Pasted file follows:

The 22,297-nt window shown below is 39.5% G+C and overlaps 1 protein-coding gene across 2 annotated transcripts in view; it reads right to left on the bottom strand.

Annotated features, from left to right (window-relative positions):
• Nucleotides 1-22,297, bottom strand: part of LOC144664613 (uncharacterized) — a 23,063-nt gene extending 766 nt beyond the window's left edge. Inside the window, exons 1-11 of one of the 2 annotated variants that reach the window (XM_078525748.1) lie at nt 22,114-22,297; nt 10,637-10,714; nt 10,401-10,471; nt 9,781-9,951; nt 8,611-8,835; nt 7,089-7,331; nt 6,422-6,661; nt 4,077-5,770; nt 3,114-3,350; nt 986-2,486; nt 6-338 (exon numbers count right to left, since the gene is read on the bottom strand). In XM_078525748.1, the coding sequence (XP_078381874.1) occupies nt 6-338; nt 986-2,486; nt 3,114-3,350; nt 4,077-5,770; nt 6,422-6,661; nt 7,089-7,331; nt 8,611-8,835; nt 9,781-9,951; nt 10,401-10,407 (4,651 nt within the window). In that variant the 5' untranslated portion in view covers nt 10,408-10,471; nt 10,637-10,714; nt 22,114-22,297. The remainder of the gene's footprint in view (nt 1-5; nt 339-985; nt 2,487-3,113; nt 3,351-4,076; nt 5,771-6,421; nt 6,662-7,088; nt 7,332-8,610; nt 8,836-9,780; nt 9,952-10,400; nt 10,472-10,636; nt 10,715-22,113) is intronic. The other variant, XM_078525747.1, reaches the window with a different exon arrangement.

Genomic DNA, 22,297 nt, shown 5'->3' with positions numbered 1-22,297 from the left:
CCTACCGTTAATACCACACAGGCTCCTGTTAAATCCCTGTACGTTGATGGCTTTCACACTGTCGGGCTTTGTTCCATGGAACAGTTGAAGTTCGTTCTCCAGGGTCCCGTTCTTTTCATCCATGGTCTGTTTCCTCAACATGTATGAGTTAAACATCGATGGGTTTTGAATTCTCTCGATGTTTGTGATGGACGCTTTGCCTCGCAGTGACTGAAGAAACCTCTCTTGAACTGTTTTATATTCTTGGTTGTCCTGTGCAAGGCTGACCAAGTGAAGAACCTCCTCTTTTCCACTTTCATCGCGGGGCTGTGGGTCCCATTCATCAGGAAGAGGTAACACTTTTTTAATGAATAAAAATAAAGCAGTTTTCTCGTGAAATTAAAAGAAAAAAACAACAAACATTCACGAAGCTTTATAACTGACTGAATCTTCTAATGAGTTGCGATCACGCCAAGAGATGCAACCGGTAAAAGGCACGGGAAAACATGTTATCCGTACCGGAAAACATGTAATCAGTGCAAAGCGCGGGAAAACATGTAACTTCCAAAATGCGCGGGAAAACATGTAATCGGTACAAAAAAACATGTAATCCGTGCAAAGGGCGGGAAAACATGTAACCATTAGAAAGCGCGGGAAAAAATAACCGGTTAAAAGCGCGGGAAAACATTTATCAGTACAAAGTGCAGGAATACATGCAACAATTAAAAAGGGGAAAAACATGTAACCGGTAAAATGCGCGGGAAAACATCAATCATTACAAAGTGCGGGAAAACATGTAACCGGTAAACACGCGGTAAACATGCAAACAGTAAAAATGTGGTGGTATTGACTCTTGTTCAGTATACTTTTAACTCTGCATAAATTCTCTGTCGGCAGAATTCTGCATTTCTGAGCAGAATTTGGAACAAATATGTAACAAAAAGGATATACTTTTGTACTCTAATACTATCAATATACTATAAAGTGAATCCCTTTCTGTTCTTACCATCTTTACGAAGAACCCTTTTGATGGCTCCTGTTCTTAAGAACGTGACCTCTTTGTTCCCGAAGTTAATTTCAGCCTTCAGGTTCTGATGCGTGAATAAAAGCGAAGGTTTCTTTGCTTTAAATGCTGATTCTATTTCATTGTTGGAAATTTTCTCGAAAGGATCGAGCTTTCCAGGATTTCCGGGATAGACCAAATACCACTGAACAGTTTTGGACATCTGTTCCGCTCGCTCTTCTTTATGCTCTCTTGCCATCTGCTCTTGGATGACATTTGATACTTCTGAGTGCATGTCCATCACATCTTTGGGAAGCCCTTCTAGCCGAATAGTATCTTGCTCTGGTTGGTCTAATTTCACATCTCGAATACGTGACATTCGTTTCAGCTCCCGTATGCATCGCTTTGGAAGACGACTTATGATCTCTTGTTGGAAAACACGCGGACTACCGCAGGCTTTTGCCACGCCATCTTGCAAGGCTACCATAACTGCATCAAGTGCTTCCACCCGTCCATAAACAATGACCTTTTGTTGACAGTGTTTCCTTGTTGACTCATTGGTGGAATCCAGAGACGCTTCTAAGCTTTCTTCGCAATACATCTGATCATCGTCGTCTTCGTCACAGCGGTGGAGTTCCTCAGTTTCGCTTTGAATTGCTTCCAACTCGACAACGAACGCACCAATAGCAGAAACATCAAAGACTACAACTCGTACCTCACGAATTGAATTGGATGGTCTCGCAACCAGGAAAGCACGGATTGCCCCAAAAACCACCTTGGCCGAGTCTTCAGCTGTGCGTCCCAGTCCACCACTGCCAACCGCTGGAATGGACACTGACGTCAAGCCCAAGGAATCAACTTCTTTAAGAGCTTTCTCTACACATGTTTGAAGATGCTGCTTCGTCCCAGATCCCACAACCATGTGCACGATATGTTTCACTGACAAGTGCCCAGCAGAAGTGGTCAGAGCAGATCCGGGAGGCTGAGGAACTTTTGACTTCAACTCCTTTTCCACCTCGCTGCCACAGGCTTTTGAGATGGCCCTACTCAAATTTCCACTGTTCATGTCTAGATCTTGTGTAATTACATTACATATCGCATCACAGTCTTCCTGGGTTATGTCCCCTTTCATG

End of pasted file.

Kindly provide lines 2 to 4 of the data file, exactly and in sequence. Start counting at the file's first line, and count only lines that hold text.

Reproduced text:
Annotated features, from left to right (window-relative positions):
• Nucleotides 1-22,297, bottom strand: part of LOC144664613 (uncharacterized) — a 23,063-nt gene extending 766 nt beyond the window's left edge. Inside the window, exons 1-11 of one of the 2 annotated variants that reach the window (XM_078525748.1) lie at nt 22,114-22,297; nt 10,637-10,714; nt 10,401-10,471; nt 9,781-9,951; nt 8,611-8,835; nt 7,089-7,331; nt 6,422-6,661; nt 4,077-5,770; nt 3,114-3,350; nt 986-2,486; nt 6-338 (exon numbers count right to left, since the gene is read on the bottom strand). In XM_078525748.1, the coding sequence (XP_078381874.1) occupies nt 6-338; nt 986-2,486; nt 3,114-3,350; nt 4,077-5,770; nt 6,422-6,661; nt 7,089-7,331; nt 8,611-8,835; nt 9,781-9,951; nt 10,401-10,407 (4,651 nt within the window). In that variant the 5' untranslated portion in view covers nt 10,408-10,471; nt 10,637-10,714; nt 22,114-22,297. The remainder of the gene's footprint in view (nt 1-5; nt 339-985; nt 2,487-3,113; nt 3,351-4,076; nt 5,771-6,421; nt 6,662-7,088; nt 7,332-8,610; nt 8,836-9,780; nt 9,952-10,400; nt 10,472-10,636; nt 10,715-22,113) is intronic. The other variant, XM_078525747.1, reaches the window with a different exon arrangement.

Genomic DNA, 22,297 nt, shown 5'->3' with positions numbered 1-22,297 from the left: